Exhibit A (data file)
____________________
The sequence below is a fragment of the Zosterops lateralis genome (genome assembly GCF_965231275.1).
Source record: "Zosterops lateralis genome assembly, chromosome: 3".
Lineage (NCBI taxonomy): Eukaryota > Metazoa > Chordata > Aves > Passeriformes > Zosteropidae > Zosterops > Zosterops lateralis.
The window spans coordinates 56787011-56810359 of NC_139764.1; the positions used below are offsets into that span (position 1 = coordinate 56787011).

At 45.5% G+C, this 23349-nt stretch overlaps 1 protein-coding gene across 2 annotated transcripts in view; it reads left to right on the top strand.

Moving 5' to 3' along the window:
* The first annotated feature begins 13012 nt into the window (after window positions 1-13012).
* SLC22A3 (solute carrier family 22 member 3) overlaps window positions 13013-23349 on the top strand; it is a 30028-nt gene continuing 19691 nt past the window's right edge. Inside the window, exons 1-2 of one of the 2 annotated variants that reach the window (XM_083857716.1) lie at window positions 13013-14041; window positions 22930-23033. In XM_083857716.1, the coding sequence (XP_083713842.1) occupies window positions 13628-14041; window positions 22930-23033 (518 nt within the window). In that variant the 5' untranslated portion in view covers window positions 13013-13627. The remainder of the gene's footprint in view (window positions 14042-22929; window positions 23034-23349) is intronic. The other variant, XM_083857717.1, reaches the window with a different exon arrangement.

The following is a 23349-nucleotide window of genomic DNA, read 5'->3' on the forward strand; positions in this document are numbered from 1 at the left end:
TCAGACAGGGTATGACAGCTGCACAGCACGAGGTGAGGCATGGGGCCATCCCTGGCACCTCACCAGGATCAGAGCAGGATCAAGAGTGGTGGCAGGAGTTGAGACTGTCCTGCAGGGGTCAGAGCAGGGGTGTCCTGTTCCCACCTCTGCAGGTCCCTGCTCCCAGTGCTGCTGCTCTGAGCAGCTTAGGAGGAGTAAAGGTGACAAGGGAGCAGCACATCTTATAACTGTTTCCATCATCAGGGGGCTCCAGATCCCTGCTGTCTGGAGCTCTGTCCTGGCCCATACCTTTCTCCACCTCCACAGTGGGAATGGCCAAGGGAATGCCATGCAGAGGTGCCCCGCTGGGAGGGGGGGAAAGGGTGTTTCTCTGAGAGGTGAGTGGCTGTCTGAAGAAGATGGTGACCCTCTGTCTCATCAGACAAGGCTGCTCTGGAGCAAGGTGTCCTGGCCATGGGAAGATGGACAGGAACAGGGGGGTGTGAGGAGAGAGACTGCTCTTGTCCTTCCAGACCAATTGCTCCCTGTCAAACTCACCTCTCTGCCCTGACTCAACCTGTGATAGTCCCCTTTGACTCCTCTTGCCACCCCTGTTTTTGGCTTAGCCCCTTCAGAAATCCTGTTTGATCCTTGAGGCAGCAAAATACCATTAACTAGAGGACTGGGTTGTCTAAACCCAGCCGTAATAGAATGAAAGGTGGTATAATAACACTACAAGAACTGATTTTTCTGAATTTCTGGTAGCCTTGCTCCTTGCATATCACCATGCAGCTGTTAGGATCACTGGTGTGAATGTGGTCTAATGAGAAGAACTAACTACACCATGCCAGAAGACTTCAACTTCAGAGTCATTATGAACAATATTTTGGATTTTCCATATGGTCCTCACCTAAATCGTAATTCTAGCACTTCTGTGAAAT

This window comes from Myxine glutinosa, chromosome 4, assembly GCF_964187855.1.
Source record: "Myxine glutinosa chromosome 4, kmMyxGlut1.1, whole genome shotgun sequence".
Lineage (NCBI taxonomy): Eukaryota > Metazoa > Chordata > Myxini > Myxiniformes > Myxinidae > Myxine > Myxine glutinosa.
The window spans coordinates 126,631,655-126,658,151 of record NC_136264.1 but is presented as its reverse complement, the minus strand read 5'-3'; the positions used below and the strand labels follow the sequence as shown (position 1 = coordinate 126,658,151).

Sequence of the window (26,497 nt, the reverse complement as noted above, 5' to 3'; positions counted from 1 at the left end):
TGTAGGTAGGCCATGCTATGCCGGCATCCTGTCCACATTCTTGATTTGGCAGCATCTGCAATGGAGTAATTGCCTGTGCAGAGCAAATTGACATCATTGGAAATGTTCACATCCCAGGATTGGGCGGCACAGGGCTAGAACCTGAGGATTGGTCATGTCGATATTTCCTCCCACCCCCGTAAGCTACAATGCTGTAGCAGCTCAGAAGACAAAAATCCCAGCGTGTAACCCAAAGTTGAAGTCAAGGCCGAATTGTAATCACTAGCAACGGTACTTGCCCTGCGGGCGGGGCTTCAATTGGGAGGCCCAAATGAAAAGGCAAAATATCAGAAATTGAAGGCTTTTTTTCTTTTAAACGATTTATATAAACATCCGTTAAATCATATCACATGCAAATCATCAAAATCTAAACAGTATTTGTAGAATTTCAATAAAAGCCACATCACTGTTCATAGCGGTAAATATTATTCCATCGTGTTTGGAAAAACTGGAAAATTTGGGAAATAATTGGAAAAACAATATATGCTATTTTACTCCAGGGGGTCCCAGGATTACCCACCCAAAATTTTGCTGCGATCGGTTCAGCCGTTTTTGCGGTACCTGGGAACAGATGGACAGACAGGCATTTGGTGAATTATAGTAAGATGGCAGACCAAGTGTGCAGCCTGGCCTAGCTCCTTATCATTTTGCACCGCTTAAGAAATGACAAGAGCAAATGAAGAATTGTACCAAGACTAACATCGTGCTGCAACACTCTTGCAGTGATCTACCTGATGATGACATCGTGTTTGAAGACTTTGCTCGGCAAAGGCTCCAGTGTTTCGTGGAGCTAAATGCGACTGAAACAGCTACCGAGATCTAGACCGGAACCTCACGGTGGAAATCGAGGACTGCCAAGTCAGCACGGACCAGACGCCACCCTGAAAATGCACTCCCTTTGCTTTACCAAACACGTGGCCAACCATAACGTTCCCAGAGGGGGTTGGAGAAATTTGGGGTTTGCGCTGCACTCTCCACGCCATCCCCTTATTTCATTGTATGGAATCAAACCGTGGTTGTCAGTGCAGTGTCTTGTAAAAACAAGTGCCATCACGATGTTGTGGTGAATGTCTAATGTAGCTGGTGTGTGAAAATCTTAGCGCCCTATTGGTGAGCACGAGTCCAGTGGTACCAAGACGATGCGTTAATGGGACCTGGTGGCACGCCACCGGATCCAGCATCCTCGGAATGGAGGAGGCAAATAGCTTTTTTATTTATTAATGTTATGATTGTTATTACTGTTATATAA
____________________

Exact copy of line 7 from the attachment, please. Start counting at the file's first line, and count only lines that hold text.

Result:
* The first annotated feature begins 13012 nt into the window (after window positions 1-13012).